Email updates

Keep up to date with the latest news and content from BMC Plant Biology and BioMed Central.

Open Access Highly Accessed Research article

Pollen development in Annona cherimola Mill. (Annonaceae). Implications for the evolution of aggregated pollen

Jorge Lora1, Pilar S Testillano2, Maria C Risueño2, Jose I Hormaza1* and Maria Herrero3

Author Affiliations

1 Estación Experimental "La Mayora", CSIC, 29760 Algarrobo-Costa, Málaga, Spain

2 Centro de Investigaciones Biológicas, CSIC, Ramiro de Maeztu 9, 28040, Madrid, Spain

3 Dep. Pomología, Estación Experimental "Aula Dei", CSIC, Apdo. 202/50080 Zaragoza, Spain

For all author emails, please log on.

BMC Plant Biology 2009, 9:129  doi:10.1186/1471-2229-9-129

Published: 29 October 2009



In most flowering plants, pollen is dispersed as monads. However, aggregated pollen shedding in groups of four or more pollen grains has arisen independently several times during angiosperm evolution. The reasons behind this phenomenon are largely unknown. In this study, we followed pollen development in Annona cherimola, a basal angiosperm species that releases pollen in groups of four, to investigate how pollen ontogeny may explain the rise and establishment of this character. We followed pollen development using immunolocalization and cytochemical characterization of changes occurring from anther differentiation to pollen dehiscence.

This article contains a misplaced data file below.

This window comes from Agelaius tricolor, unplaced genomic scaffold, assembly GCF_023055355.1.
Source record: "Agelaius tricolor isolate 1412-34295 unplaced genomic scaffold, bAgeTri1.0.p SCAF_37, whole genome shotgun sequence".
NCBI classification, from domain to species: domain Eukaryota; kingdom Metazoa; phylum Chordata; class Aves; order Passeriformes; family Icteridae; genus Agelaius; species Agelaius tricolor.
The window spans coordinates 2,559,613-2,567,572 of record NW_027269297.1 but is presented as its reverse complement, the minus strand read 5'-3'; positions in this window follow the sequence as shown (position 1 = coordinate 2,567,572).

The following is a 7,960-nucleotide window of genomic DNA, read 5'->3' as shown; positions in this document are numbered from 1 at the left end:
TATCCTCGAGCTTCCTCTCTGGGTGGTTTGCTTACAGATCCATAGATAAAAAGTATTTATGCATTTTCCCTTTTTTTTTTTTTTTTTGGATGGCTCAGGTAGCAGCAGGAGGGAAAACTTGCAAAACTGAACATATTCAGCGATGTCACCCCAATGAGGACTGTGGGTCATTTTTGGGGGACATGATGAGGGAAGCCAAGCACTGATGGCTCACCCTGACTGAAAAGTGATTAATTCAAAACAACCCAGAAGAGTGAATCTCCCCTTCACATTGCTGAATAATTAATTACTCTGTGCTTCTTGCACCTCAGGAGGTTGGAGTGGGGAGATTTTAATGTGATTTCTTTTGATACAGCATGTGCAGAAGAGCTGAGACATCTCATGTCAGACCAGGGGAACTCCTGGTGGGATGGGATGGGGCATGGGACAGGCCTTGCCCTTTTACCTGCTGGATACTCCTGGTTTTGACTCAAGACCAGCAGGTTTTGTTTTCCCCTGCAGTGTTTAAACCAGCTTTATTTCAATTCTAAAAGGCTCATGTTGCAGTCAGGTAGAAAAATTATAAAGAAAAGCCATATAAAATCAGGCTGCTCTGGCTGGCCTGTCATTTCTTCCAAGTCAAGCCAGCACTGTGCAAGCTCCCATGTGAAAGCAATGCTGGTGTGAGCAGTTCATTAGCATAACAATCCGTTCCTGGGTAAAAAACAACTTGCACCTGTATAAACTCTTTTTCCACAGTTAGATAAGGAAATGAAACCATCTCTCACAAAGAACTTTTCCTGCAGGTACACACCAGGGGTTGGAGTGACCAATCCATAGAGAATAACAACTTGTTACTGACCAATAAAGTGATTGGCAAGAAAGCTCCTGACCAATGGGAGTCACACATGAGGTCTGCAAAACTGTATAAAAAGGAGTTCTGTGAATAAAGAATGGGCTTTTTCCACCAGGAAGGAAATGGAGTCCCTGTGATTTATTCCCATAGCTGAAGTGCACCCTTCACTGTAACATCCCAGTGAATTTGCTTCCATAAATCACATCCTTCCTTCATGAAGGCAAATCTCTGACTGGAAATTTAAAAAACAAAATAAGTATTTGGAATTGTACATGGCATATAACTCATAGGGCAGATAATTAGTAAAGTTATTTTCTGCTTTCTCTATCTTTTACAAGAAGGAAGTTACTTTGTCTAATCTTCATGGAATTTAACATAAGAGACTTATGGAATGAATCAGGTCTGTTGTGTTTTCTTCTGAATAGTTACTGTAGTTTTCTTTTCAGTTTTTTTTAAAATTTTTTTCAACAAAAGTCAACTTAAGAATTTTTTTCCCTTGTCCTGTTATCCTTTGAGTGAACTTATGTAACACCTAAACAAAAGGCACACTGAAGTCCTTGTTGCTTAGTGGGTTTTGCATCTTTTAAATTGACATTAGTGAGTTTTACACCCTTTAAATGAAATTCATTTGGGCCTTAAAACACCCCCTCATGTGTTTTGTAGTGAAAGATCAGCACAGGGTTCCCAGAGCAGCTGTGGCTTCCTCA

Our results show that, following tetrad formation, a delay in the dissolution of the pollen mother cell wall and tapetal chamber is a key event that holds the four microspores together in a confined tapetal chamber, allowing them to rotate and then bind through the aperture sites through small pectin bridges, followed by joint sporopollenin deposition.


Pollen grouping could be the result of relatively minor ontogenetic changes beneficial for pollen transfer or/and protection from desiccation. Comparison of these events with those recorded in the recent pollen developmental mutants in Arabidopsis indicates that several failures during tetrad dissolution may convert to a common recurring phenotype that has evolved independently several times, whenever this grouping conferred advantages for pollen transfer.